The New York Stock Exchange (sometimes referred to as "the Big Board") provides a means for buyers and sellers to trade shares of stock in companies registered for public trading. The NYSE is open for trading Monday through Friday from 9:30 am -- 4:00 pm ET, with the exception of holidays declared by the Exchange in advance. The NYSE trades in a continuous auction format, where traders can execute stock transactions on behalf of investors. They will gather around the appropriate post where a specialist broker, who is employed by an NYSE member firm (that is, he/she is not an employee of the New York Stock Exchange), acts as an auctioneer in an open outcry auction market environment to bring buyers and sellers together and to manage the actual auction. They do on occasion (approximately 10% of the time) facilitate the trades by committing their own capital and as a matter of course disseminate information to the crowd that helps to bring buyers and sellers together. The auction process moved toward automation in 1995 through the use of wireless hand held computers (HHC). The system enabled traders to receive and execute orders electronically via wireless transmission. On September 25, 1995, NYSE member Michael Einersen, who designed and developed this system, executed 1000 shares of IBM through this HHC ending a 203 year process of paper transactions and ushering in an era of automated trading. As of January 24, 2007, all NYSE stocks can be traded via its electronic hybrid market (except for a small group of very high-priced stocks). Customers can now send orders for immediate electronic execution, or route orders to the floor for trade in the auction market. In the first three months of 2007, in excess of 82% of all order volume was delivered to the floor electronically. NYSE works with US regulators like the SEC and CFTC to coordinate risk management measures in the electronic trading environment through the implementation of mechanisms like circuit breakers and liquidity replenishment points. Until 2005, the right to directly trade shares on the exchange was conferred upon owners of the 1366 "seats". The term comes from the fact that up until the 1870s NYSE members sat in chairs to trade. In 1868, the number of seats was fixed at 533, and this number was increased several times over the years. In 1953, the number of seats was set at 1,366. These seats were a sought-after commodity as they conferred the ability to directly trade stock on the NYSE, and seat holders were commonly referred to as members of the NYSE. The Barnes family is the only known lineage to have five generations of NYSE members: Winthrop H. Barnes (admitted 1894), Richard W.P. Barnes (admitted 1926), Richard S. Barnes (admitted 1951), Robert H. Barnes (admitted 1972), Derek J. Barnes (admitted 2003). Seat prices varied widely over the years, generally falling during recessions and rising during economic expansions. The most expensive inflation-adjusted seat was sold in 1929 for $625,000, which, today, would be over six million dollars. In recent times, seats have sold for as high as $4 million in the late 1990s and as low as $1 million in 2001. In 2005, seat prices shot up to $3.25 million as the exchange entered into an agreement to merge with Archipelago and become a for-profit, publicly traded company. Seat owners received $500,000 in cash per seat and 77,000 shares of the newly formed corporation. The NYSE now sells one-year licenses to trade directly on the exchange. Licences for floor trading are available for $40,000 and a licence for bond trading is available for as little as $1,000 as of 2010. Neither are resell-able, but may be transferable in during the change of ownership of a cooperation holding a trading licence. On February 15, 2011 NYSE and Deutsche Börse announced their merger to form a new company, as yet unnamed, wherein Deutsche Börse shareholders will have 60% ownership of the new entity, and NYSE Euronext shareholders will have 40%. On February 1, 2012, the European Commission blocked the merger of NYSE with Deutsche Börse, after commissioner Joaquin Almunia stated that the merger "would have led to a near-monopoly in European financial derivatives worldwide". Instead, Deutsche Börse and NYSE will have to sell either their Eurex derivatives or LIFFE shares in order to not create a monopoly. On February 2, 2012, NYSE Euronext and Deutsche Börse agreed to scrap the merger. In April 2011, IntercontinentalExchange (ICE), an American futures exchange, and NASDAQ OMX Group had together made an unsolicited proposal to buy NYSE Euronext for approximately US$11 billion, a deal in which NASDAQ would have taken control of the stock exchanges. NYSE Euronext rejected this offer two times, but it was finally terminated after the United States Department of Justice indicated their intention to block the deal due to antitrust concerns. http://en.wikipedia.org/wiki/New_York_Stock_Exchange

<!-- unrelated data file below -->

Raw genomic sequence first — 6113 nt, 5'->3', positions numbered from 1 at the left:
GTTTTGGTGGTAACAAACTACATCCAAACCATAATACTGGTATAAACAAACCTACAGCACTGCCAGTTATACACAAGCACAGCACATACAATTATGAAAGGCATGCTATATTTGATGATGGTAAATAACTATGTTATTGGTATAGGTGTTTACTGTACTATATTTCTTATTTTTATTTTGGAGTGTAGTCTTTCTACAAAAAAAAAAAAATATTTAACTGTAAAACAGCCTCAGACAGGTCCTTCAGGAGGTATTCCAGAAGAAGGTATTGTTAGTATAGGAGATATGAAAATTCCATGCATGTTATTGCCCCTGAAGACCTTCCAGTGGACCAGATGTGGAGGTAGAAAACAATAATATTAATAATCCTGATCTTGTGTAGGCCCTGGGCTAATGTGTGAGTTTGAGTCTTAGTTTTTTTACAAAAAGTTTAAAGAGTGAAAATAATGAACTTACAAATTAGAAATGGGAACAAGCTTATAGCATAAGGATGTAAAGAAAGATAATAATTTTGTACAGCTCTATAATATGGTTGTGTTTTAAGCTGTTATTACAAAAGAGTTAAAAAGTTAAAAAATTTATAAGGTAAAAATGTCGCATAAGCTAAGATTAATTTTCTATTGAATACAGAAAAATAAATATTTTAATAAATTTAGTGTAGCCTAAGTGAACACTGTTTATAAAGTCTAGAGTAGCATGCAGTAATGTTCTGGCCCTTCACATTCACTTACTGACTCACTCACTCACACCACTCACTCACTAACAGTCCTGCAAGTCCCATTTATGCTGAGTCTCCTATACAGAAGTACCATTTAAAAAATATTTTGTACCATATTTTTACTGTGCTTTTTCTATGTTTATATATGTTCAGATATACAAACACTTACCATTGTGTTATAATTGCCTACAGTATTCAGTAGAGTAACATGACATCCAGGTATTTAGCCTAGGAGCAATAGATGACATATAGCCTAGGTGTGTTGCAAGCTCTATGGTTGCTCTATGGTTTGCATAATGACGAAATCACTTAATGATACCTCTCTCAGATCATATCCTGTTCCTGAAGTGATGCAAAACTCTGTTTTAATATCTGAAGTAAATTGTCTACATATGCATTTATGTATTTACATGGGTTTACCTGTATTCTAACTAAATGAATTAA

Have you ever thought about investing in real estate? This video is a brief overview of the differences between investing your money into stocks versus into real estate. I go over the pros and cons of each, and applicable scenarios to get you on your way into real estate investing. Comment below and tell me what the next video should be about. Animated by Jake Wincek- www.jakewincek.com